Jennifer Aniston: I'm Not Pregnant, and Y'all Need To Get a Life

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Jennifer Aniston, who, for the record is not pregnant, but is fed up.  (Frederic J. Brown/AFP/Getty Images)

Jennifer Aniston is one of those celebrities who provokes endless speculation not because of her outlandish debutante-like behavior, but because of her seeming normality: She's drop-dead gorgeous and fabulously wealthy, yes, but she's also something of a permanent girl next door. She got famous on one of America's most beloved sitcoms, for starters. And then there's her role in the celebrity love triangle that rocked the mid-aughts -- she the jilted good girl to Angelina Jolie's edgy, black swan temptress.

This is all, of course, utter bullsh*t perpetrated mostly by tabloids' bottom lines. It does, however, provide some context for why the media has been fixated since time immemorial on whether or not Jennifer Aniston is pregnant, thinking about becoming pregnant, sad that she is not pregnant, or some variation thereof. It's your nagging Aunt Gertie reminding you over the phone from Florida that you're not getting any younger, you know -- only on a world stage. Seems fun!


Well, she's apparently had enough. Aniston just penned an open letter in the Huffington Post decrying the media's objectification of women, alongside journalists' fixation on her childfree existence and when it will end.

If I am some kind of symbol to some people out there, then clearly I am an example of the lens through which we, as a society, view our mothers, daughters, sisters, wives, female friends and colleagues. The objectification and scrutiny we put women through is absurd and disturbing. The way I am portrayed by the media is simply a reflection of how we see and portray women in general, measured against some warped standard of beauty. ...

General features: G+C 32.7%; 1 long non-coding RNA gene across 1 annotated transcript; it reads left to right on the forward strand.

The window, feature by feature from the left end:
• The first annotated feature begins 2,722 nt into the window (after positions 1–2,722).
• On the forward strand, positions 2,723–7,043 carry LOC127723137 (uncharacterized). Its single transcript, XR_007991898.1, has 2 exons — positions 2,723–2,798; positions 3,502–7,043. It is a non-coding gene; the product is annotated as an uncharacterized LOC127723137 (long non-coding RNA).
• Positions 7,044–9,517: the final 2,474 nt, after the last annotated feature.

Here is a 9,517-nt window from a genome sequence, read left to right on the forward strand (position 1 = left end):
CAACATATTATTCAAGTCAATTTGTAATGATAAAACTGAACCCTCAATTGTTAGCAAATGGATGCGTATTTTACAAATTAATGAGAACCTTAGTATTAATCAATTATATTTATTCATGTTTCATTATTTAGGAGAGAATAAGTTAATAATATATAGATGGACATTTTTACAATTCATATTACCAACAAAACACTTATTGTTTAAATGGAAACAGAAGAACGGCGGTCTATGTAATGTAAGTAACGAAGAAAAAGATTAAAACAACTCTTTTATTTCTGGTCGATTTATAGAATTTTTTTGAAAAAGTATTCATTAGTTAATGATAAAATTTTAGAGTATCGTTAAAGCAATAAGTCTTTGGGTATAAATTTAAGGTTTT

The message that girls are not pretty unless they’re incredibly thin, that they’re not worthy of our attention unless they look like a supermodel or an actress on the cover of a magazine is something we’re all willingly buying into. This conditioning is something girls then carry into womanhood. We use celebrity “news” to perpetuate this dehumanizing view of females, focused solely on one’s physical appearance, which tabloids turn into a sporting event of speculation. Is she pregnant? Is she eating too much? Has she let herself go? Is her marriage on the rocks because the camera detects some physical “imperfection”?


I have grown tired of being part of this narrative. Yes, I may become a mother some day, and since I’m laying it all out there, if I ever do, I will be the first to let you know. But I’m not in pursuit of motherhood because I feel incomplete in some way, as our celebrity news culture would lead us all to believe. I resent being made to feel “less than” because my body is changing and/or I had a burger for lunch and was photographed from a weird angle and therefore deemed one of two things: “pregnant” or “fat.”

If you've ever spent five minutes reading an Us Weekly "article" featuring photos of Aniston or another celebrity with circles drawn over their body parts, take five minutes and read the whole thing here. All in all, it's a compelling yet (sorry) highly relatable message for Aniston to send.


Truth be told, the only thing I find to be slightly off the mark in this piece is the implication that she ever eats burgers for lunch. Sorry, Jen. Otherwise: Go on with your bad (gorgeous, 47-year-old) self. I'm not holding my breath, but Aunt Gertie really should find a better hobby.